Because I am not alone any more. Instead, my wife Alex will be with me, confined to a wheelchair until we arrive at our hotel. That makes us both feel very vulnerable, especially at the station. The very thought of any harm aimed at my beloved is the stuff of nightmares. But with us, we know that God is on our side, and nothing can happen unless the Lord grants permission, and such would only be for our own good, according to Romans 8:28. I suppose the "downers" I have experienced as a lone backpacker over the years has reminded me of three important issues. And that is, I have never came to any physical harm, neither did I go hungry, nor did I ever find myself owing to a loan-shark creditor. God has always been with me, and any negative event coming my way was always "filtered" by my Father in Heaven. This is the hope we must both have for the future.

To be realistic, I tend to comfort myself with such Biblical truths rather than rejoice in my security in them. Like a kind of opium in an attempt to put my mind at rest. I can't help recall one of the late Cilla Black's songs, What the world needs now is love. This song was released in 1965, over half a century ago, but it is just as relevant now as on the day it was written. It contains a verse which strikes a familiar cord with my backpacking days:

Lord, we don't need another mountain. 
There are mountains and hillsides enough to climb.
There are oceans and rivers, enough to cross,
Until the end of time.
What the world needs now is love, sweet love...

The popular song is actually a prayer, and it's sung to the Lord himself. The singer's heart coincides nicely with the desires of my own heart - the want of a much greater virtue of love in this world to add to its natural beauty. The kind of love that would turn thieves into benefactors, pickpocketing into acts of genuine kindness, offers of a taxi without the exorbitant price they are presently demanding, the want for safety and security, the ability to enjoy the sights of Paris without periodically tapping the sides of my pockets or for my wife to keep our valuables tightly concealed whilst in her wheelchair.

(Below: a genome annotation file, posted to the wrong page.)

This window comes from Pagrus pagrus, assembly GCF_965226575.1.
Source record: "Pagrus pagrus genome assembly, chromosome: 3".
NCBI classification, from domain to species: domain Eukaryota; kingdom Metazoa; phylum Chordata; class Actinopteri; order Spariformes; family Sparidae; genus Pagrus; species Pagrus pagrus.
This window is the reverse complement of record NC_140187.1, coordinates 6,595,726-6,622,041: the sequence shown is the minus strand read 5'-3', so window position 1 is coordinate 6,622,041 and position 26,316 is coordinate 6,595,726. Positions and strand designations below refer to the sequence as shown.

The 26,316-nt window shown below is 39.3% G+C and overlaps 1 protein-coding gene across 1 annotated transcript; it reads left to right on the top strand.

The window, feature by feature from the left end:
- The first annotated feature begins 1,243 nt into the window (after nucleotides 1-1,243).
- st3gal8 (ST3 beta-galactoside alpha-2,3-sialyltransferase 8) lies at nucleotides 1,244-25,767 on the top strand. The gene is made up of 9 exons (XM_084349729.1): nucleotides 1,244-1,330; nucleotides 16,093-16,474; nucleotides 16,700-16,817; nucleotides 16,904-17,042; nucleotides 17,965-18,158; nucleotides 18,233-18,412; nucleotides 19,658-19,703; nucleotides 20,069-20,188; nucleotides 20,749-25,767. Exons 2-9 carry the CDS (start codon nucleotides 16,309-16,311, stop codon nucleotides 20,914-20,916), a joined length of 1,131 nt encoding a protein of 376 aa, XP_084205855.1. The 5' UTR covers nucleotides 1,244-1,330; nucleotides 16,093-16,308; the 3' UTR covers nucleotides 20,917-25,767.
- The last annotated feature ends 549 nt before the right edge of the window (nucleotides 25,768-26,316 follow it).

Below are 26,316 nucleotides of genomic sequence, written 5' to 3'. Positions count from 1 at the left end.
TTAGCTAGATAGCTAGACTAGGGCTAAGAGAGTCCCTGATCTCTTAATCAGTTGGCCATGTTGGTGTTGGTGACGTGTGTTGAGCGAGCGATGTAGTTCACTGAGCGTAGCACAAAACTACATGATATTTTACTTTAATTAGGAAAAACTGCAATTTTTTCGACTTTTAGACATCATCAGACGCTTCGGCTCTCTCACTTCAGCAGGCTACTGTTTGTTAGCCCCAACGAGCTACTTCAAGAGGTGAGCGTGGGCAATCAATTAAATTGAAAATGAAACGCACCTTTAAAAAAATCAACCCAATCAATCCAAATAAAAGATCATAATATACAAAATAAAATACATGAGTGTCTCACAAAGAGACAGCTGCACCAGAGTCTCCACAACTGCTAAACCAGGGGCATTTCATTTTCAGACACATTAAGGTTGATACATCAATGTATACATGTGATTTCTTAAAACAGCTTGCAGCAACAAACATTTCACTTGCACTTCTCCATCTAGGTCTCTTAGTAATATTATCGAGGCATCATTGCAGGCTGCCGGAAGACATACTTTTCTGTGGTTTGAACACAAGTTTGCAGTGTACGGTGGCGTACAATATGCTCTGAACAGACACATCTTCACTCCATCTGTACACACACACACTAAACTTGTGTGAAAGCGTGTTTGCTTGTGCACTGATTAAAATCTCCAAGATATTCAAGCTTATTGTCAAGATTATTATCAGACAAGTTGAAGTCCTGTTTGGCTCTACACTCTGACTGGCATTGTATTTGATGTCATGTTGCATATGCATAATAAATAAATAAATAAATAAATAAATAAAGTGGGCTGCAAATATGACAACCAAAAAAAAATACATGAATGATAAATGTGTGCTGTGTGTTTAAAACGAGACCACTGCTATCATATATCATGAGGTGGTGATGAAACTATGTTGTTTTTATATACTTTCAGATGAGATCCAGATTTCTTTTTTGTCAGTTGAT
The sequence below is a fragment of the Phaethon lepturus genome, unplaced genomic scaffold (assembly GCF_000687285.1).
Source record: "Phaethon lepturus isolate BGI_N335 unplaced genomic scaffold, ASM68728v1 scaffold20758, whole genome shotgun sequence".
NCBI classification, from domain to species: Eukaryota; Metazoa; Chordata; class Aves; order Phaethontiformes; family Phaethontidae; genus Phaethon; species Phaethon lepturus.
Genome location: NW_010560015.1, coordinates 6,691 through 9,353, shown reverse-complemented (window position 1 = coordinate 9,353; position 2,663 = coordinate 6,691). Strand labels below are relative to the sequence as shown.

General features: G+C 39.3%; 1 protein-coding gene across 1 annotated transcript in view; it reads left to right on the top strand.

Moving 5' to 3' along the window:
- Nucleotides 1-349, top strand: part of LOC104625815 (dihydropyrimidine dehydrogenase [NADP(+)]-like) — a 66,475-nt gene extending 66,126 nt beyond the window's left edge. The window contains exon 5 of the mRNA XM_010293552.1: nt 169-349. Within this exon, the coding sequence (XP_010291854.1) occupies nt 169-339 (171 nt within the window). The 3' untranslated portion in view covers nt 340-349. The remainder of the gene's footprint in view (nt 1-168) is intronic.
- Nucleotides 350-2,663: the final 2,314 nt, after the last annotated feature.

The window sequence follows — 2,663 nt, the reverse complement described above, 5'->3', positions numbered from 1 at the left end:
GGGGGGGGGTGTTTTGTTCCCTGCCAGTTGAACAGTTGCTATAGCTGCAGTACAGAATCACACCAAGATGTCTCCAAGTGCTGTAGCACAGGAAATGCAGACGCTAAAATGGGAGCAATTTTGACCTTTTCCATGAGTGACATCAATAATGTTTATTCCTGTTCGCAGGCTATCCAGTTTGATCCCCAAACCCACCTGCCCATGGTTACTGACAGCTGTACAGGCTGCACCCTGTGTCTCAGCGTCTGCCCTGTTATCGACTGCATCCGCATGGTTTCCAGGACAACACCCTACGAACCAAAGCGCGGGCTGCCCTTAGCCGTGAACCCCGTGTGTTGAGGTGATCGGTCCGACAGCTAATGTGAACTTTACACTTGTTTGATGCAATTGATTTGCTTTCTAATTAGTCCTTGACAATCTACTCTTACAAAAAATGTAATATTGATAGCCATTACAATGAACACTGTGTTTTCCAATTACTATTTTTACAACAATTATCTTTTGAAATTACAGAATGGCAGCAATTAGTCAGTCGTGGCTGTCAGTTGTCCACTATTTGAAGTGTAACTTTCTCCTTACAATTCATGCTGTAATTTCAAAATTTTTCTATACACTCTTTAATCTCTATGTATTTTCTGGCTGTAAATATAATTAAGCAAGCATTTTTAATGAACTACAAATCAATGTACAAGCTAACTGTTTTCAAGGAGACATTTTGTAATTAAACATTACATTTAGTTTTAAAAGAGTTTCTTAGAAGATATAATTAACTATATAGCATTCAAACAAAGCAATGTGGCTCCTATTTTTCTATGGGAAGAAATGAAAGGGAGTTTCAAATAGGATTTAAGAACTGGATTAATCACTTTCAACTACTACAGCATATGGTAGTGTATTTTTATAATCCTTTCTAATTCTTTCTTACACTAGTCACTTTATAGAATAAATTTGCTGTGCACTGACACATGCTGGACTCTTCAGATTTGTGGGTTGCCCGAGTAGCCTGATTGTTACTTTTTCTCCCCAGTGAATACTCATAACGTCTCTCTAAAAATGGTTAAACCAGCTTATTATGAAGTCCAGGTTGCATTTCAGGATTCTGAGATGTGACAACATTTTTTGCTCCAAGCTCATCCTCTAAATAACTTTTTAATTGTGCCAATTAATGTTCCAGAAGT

I can't help thinking about that verse which is constantly in my mind while I type this. It is John 10:10:

The thief comes only to steal and kill and destroy. I have come that they may have life, and have it to the full.

It is quite a contrast between the triune deeds of the unregenerate heart, to that of the heart one the believer in Christ. Indeed, the prayer in Cilla Black's song is not so far-fetched from reality as the writer might have supposed. If only the Gospel can go out en-masse on a large scale! If only such hearers were converted by the multiple thousands! Yet Paris has one of its finest attractions: The Notre Dame (Cathedral of Our Lady) which draws in tourists by the thousands each year. But it fails to preach the Gospel of salvation through faith in Jesus Christ alone. Instead it preaches the possibility of salvation through works and continual faithfulness, or be eternally lost. The most unfortunate result of this line of soteriology, is that this does not generate a love for God at any way near as Jackie's love for her mother. Yet it has hold on the majority in Christendom.